Saturday, November 27, 2021
Mitochondrial Health Optimal Health

10 Natural Ways to Tame Autumnal Allergies


With its warm days and cool nights, there’s a lot to love about the arrival of fall. But for allergy sufferers, fall’s dazzling colors come at a price – namely, sneezing, wheezing, watery eyes, stuffy noses and weeks spent zonked out on sleep-inducing pharmaceuticals. Granted, drugs may offer a modicum of relief for some, but their side-effects are legion – think drowsiness, dry mouth, blurred vision – and their long-term effects are unknown. So, short of staying inside and hoping for an early frost, what’s an allergy sufferer to do? 

To breathe easier and more naturally this fall – minus the fall-out from airborne ragweed and mold spores – opt for a healthier, holistic approach that combines simple nutritional and lifestyle upgrades. Get your program started before the leaves start to fall by trying a few of my autumnal allergy-fighting tips to help you embrace the season with a clearer head – and a lot less sneezing:

1) Sometimes sneezing is a good sign.

Pre-pandemic, a sniffle or sneeze or cough wasn’t usually a cause for concern. But now, whether you’re vaccinated or not, it’s wise to make sure that your symptoms aren’t indicating something more alarming. Sneezing caused by allergies may not be great fun, but chances are you won’t experience the fever, chills, nausea, diarrhea, shortness of breath, chest pain and/or loss of taste or smell commonly associated with coronavirus, or, for that matter, the classic flu (remember that one?). 

So, if you’re feeling off, err on the side of caution and book a call with your doctor, and consider getting a COVID test. Once it’s confirmed that allergies are the culprit and not COVID, then it’s time to fight back, ideally without drugging your way through the season.

2) Supercharge your microbiome.

Your drug-free first line of defense against seasonal allergies? It starts with a healthy microbiome – those trillions of bacteria that live in your gut. When the different bacterial strains are in balance, keeping your immunity defenses high and inflammation low, your body is better able to curb the effects of autumnal allergies.  

But, if your microbiome is undermined by things like antibiotics, poor diet, stress, and a lack of sleep, the immunity defenses come down, and allergens get a hall pass to inflame your system and trigger those noxious sneezing/wheezing symptoms.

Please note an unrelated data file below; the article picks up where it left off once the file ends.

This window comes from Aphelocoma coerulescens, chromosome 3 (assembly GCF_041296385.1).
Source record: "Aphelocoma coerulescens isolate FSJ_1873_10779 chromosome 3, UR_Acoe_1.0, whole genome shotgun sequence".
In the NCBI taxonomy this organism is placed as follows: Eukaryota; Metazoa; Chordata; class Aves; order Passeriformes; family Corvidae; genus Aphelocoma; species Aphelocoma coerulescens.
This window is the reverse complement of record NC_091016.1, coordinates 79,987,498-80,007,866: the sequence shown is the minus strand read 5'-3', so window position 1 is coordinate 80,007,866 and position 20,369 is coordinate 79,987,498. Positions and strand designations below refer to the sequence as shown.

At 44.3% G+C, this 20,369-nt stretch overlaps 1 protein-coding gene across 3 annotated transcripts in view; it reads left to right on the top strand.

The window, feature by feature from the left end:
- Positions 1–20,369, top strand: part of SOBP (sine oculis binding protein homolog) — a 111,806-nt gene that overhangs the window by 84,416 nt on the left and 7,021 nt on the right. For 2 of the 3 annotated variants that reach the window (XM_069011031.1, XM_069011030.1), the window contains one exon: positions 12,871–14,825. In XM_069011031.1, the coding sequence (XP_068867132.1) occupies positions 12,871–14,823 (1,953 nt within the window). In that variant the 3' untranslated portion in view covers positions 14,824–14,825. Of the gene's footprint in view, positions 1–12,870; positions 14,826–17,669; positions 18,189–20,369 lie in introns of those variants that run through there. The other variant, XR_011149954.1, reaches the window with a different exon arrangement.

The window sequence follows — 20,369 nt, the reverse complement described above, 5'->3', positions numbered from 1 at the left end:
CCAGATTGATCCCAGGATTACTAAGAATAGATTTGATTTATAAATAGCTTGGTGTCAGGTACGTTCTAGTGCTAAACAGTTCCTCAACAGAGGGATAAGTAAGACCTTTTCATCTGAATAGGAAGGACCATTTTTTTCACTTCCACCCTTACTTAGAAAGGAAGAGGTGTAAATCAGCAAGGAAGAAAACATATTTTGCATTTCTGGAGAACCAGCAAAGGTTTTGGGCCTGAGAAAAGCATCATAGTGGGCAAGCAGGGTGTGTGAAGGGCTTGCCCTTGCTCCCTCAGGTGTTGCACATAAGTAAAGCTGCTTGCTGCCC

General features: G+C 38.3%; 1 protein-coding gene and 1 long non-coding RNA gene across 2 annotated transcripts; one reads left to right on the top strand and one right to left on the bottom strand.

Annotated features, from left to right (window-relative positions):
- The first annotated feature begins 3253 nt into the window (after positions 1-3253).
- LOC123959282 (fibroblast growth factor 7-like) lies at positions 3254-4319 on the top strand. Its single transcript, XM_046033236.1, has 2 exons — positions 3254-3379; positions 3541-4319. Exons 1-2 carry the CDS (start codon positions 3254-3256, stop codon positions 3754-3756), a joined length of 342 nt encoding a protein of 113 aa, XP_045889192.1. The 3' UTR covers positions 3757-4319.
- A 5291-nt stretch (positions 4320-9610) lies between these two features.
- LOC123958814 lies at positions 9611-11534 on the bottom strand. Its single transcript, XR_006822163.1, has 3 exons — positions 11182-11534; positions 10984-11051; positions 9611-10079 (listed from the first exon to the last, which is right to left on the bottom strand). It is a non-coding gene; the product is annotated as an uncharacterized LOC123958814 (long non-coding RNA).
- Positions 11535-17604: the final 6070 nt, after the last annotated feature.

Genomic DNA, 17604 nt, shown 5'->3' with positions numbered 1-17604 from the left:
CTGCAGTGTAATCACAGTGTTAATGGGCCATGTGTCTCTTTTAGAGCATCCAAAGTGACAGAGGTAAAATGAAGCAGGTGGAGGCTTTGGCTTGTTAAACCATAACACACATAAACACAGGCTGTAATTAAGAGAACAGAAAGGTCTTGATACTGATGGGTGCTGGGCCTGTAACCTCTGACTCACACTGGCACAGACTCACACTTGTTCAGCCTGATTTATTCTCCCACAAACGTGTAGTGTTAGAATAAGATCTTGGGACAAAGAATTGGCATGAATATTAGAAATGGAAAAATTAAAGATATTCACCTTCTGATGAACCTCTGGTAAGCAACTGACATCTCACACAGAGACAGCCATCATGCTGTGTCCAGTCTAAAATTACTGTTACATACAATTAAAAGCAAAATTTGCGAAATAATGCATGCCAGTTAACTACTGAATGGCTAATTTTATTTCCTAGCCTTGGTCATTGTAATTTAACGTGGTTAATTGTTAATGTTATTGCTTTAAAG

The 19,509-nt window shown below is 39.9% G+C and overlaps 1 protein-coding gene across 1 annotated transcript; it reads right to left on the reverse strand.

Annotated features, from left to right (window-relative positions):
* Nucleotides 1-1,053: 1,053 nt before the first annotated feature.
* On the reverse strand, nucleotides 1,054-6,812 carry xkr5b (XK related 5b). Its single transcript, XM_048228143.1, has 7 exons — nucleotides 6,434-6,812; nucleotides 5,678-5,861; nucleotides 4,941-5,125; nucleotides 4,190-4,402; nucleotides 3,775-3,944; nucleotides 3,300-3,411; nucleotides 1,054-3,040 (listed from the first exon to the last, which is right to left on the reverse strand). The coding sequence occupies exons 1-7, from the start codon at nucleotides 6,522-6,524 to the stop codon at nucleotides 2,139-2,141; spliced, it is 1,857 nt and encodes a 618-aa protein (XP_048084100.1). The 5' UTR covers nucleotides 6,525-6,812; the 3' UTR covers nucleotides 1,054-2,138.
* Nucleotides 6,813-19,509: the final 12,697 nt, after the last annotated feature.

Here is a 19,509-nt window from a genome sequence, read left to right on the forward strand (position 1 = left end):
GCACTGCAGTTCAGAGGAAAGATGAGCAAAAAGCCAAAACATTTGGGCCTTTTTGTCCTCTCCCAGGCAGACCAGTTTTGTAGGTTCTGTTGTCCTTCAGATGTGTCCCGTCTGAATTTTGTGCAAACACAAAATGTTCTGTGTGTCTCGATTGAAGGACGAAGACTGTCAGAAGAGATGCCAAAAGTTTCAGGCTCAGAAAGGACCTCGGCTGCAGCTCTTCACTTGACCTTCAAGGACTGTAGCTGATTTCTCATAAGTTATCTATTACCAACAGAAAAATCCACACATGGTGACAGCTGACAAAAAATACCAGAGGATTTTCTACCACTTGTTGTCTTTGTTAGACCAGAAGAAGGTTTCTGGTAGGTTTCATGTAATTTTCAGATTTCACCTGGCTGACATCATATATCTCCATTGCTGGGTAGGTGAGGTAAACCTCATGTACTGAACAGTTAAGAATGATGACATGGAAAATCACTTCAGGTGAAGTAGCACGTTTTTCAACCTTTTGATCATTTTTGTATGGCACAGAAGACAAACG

To keep your microbiome in fighting form, support it with lots of fiber, which your beneficial bacteria feast on. Ditch sugar and processed foods, which feed the not-so-beneficial bacteria, enabling them to overwhelm the good guys, weakening your immunity. 

Next, add a daily, high-quality, broad-spectrum probiotic to help keep your gut bacteria fortified for the season ahead. Look for a probiotic with a large variety of strains as the benefits may include a broader range of effects. 

3) Beware the edible itch and sneeze-makers.

When we think allergens, mostly we think of keeping the airborne ones out of our noses. But what about the ones on your plate? Life-threatening food allergies aside, you may unwittingly be eating foods that make allergy symptoms worse. 

The trouble is, your immune system may overreact to certain otherwise harmless proteins in food and react the same way it does to airborne allergens: immunoglobulin and histamines get released and allergic reactions and symptoms ensue. How to pull the plug on that? Dine defensively by getting allergenic foods off your plate ASAP. Start by ditching sugar and processed foods, which undermine the resilience of your gut immune system. Then make your way through the rest of the items on the ditch-it list, like:

  • Genetically-modified (GM) foods as well as gluten (especially wheat), which undermine gut health and exacerbate allergies
  • Packaged and processed foods including processed meats
  • Food additives, preservatives, and food coloring, 
  • Alcohol, particularly wine and beer which contain the histamines (and sulfites) that can trigger allergic responses
  • Chocolate, which can also trigger histamine release
  • Foods that are very ripe, aged or fermented have all shown to contain allergy-triggering histamines
  • Herbal teas containing chamomile, milk thistle, wormwood, goldenseal, echinacea, dandelion and hibiscus, which can worsen allergy symptoms  

4) Pump up your plate with edible allergy-tamers.

When it comes to taming the release of the histamines that make eyes water and noses run and sneeze, what you put on your plate is just as important as what you banish from it. Embrace the colorful, ‘eat-the-rainbow’ approach, which includes loads of immunity-boosting foods rich in vitamin A, C and quercetin, the holy trinity of allergy-fighters. Among the most helpful edible symptom-tamers: 

  • Stalks and stems of veggies – which supply the plant fibers that feed the beneficial bacteria in your microbiome
  • Green plant foods – broccoli, collard greens, kale, celery, parsley, dill, cilantro, green peppers and brussels sprouts
  • Green drinks – as a supplement, just a glass each day will boost immunity and supply quercetin, nature’s antihistamine